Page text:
What Are the Treatments for Social Anxiety Disorder?

Overview of the Treatments for Social Anxiety Disorder

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Treatments for social anxiety disorder (SAD) depend on the severity of your emotional and physical symptoms and how well you function daily. The length of treatment also varies. Some people may respond well to initial treatment and not require anything further, while others may require some form of support throughout their lives.

Both medication and therapy have been shown effective in treating social anxiety disorder. Generalized social anxiety disorder responds best to a combination of medication and therapy, while therapy alone is often sufficient for people diagnosed with "performance only" SAD. Below is a description of the main treatments for SAD.


Several different types of medications are prescribed to treat SAD. Each has its advantages and disadvantages depending on your particular situation.

Meta-analyses of the effectiveness of medication in the treatment of SAD have shown a small to medium-sized effect size for this type of treatment—with all of the following categories of medications showing improvements.

This means that several different types of medication may be helpful in improving symptoms of social anxiety disorder, and that one may be a useful form of treatment for you.

SSRIs are the first line of treatment for SAD due to their tolerable side effects and ease of administration. However, due to the potential for withdrawal effects, SSRIs should always be tapered when ending treatment.

A 2014 meta-analysis found paroxetine (brand name Paxil) to be the second most effective form of medication treatment for social anxiety disorder.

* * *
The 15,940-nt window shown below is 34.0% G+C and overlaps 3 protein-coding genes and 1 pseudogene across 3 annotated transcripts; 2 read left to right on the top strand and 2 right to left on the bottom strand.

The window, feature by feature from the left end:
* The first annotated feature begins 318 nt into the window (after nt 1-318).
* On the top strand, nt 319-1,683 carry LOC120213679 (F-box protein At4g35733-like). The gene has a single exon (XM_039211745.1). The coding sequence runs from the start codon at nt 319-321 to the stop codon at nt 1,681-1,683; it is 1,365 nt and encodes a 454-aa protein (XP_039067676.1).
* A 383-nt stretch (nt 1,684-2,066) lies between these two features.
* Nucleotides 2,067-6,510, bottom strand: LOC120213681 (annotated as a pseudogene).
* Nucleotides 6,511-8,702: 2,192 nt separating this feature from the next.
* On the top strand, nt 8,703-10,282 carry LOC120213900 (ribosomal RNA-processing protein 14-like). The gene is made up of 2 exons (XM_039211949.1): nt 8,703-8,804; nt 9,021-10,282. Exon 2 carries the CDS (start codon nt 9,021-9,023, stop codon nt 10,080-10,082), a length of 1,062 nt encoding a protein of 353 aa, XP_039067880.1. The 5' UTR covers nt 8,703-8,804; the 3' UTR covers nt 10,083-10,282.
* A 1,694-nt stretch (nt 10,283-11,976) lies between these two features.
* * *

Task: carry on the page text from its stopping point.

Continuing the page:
Serotonin Norepinephrine Reuptake Inhibitors (SNRIs)

SNRIs are a class of antidepressants used in the treatment of anxiety that act on the neurotransmitters serotonin and norepinephrine. Venlafaxine extended release (brand name Effexor) was found to be the third most effective type of medication for SAD in the same 2014 meta-analysis.

  • Effexor XR (venlafaxine)
  • Cymbalta (duloxetine)
  • Serzone (nefazodone)
  • Pristiq (desvenlafaxine)

Monoamine Oxidase Inhibitors (MAOIs)

MAOIs were once considered the most useful treatment for social anxiety disorder; however these medications carry with them the risk of serious side effects if dietary and medication guidelines are not followed.

Today, MAOIs are not usually used in the treatment of SAD, unless there is reason to believe that they will be more helpful than other medications (such as a family history of good results). At the same time, a 2014 meta-analysis found that phenelzine (brand name Nardil) was the most effective form of pharmacotherapy for social anxiety disorder.

  • Nardil (phenelzine)
  • Parnate (tranylcypromine)
  • Marplan (isocarboxazid)

Beta Blockers

Beta blockers are usually taken orally prior to an anxiety-inducing event such as a performance to reduce symptoms of anxiety such as a rapid heart rate, hand tremors, and the “butterflies in the stomach” feeling. Beta blockers are useful in situations that require mental sharpness, because they do not have adverse effects on cognitive ability.

  • Inderal (propranolol)
  • Tenormin (atenolol)


Benzodiazepines are mild tranquilizers that alleviate the symptoms of anxiety by slowing down the central nervous system. Although fast-acting and well-tolerated, benzodiazepines have the potential to be habit-forming and should not be prescribed for someone with a substance abuse disorder. This class of medications is not considered the first-line of treatment for social anxiety disorder.

Other Anxiety Medications

If you are not sure of your treatment options, talk to your doctor about the potential use of medication for your particular situation.